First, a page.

QUESTIONS & ANSWERS WITH GORDON CHEERS, CREATOR OF EARTH
Where does your interest in maps and the globe stem from?
When I worked for Penguin over 20 years ago, we published a large book called Explore Australia (a title that was scattered throughout with many maps) and I always wondered what a book with the same concept would look like on the whole Earth.
How did the idea for EARTH come about (and when)?
All those years ago, I tried to convince Penguin and then other publishers to produce a book the size of EARTH. Each of those publishers thought it would be too expensive to produce, and it wasn’t until 2005, when I set up my own company Millennium House that we were able to bring this long-held ambition to fruition.
Why is it such an important and relevant publication?
EARTH has the largest maps of any atlas ever published, and because the maps are so large, they can be more detailed than any atlas ever published. Mixing country text, photos and maps at this size makes EARTH a unique publication, and I think, for the reader, makes it possible to dream of travelling the world. In fact, one of the first images in Earth shows two people holding hands and we like to think of this as us taking the reader by the hand on a journey around the world.
How difficult was the printing process? How long did it take?
There were all kinds of unexpected problems, and a great number of test versions before we achieved the magnificent final version. We started off using standard paper but found that the pages kept ripping because the book size was so large. As we kept testing the book, we kept increasing the thickness of the paper until it was the right weight. This meant that the cover then also had to be increased in thickness and strength to cope with the weight of the paper. We then had to add metal corners to the cover to stop these getting bent, and finally had to add a leather cover for durability. Lastly, we wanted a book that would survive for future generations and so we gilded the edges of the pages in silver. This gilding prevents air getting in and ensures that our EARTH will still be around 500 years from now. As for how long did it take over 150 people worked on this project many for more than 6 months, so if you added up all their time, it would amount to over 60 years... Fortunately the task was divided and we had more than 60 cartographers, over 55 writers and 40 editors prepared to dedicate a part of their life to EARTH.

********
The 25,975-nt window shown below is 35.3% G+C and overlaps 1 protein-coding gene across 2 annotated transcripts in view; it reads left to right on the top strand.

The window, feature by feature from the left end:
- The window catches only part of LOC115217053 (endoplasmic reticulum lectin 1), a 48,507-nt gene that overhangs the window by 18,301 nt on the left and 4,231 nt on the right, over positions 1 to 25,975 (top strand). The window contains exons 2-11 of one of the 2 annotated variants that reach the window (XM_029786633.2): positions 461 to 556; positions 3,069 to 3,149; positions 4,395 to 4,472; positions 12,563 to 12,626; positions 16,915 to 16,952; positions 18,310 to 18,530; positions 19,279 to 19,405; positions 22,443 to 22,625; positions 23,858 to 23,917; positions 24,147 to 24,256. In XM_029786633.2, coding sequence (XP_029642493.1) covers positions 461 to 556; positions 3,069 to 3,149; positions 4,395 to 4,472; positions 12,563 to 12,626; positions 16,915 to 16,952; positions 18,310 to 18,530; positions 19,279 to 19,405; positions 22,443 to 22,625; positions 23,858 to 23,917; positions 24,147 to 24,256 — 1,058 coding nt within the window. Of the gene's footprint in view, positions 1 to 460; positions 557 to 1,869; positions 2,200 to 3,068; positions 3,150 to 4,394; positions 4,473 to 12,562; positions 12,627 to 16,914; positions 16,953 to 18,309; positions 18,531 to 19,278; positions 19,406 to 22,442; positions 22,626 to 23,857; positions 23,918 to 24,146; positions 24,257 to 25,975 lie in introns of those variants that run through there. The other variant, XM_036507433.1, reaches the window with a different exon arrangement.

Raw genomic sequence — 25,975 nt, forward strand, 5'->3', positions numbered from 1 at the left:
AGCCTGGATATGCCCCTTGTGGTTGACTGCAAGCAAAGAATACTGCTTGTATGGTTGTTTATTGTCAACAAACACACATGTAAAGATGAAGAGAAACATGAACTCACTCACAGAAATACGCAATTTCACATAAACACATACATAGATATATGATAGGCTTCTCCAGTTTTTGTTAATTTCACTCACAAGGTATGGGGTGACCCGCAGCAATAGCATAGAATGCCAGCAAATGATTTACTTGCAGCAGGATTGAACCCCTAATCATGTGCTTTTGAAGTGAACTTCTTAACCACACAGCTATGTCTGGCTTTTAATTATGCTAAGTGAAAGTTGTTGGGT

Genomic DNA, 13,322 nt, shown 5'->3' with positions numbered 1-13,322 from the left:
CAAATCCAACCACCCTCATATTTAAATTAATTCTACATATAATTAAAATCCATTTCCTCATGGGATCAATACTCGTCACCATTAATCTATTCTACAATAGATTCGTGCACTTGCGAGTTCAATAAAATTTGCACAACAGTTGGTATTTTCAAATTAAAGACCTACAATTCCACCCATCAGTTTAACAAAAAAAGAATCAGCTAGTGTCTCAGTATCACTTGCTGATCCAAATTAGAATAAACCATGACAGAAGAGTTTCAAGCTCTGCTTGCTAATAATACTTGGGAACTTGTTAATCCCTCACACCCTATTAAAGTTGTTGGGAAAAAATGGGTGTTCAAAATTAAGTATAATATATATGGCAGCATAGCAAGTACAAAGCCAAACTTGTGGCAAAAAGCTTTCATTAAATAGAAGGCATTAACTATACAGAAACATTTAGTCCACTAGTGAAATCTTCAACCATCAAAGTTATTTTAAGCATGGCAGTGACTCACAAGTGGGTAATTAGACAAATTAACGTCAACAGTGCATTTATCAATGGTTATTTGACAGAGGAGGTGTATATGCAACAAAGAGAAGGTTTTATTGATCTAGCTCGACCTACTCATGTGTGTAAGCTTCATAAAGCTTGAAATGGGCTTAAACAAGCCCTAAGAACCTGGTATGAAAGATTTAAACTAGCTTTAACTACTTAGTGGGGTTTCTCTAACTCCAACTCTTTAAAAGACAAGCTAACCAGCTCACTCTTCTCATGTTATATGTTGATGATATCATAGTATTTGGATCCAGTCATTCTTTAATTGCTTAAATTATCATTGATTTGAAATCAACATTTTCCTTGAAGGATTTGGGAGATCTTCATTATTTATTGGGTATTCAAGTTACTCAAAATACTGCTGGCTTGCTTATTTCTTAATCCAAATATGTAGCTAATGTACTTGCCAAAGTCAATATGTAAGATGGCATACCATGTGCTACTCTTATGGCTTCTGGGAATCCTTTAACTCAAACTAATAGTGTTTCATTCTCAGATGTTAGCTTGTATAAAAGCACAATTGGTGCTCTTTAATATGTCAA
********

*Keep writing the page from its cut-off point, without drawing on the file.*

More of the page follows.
Why did you decide to make it only a limited edition publication?
I believe there are three things that will guarantee the survival of a book that it is well respected, well produced, and cherished. If EARTH uses the best team of writers, cartographers and editors, and it is printed to last more than half a century, and lastly, as a limited edition it becomes cherished, then it is guaranteed that EARTH will be around 500 years from now.
What are your plans for future publications?
We certainly won’t be producing any more big books as we have all now achieved the pinnacle of our careers.
What is your favourite photograph in the publication, and why?
I am torn between two images the image of the tribal New Guinean men in traditional dress and the African Himba mother and her children. As an Australian, I find each of these images so exotic and evocative of different cultures that they make me want to learn more about the world we live in and travel to destinations near and far.
Judging from the photographs in EARTH, what are some of the world’s most pressing environmental issues
Our maps of Antarctica and the Arctic show the reduced area of ice at the poles. In EARTH, we have sections on Climate Change, Natural Hazards, and Precipitation with their complementary imagesthese say as much about climate change as the text.
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Gordon Cheers, Publisher of Earth, talks about it’s creation
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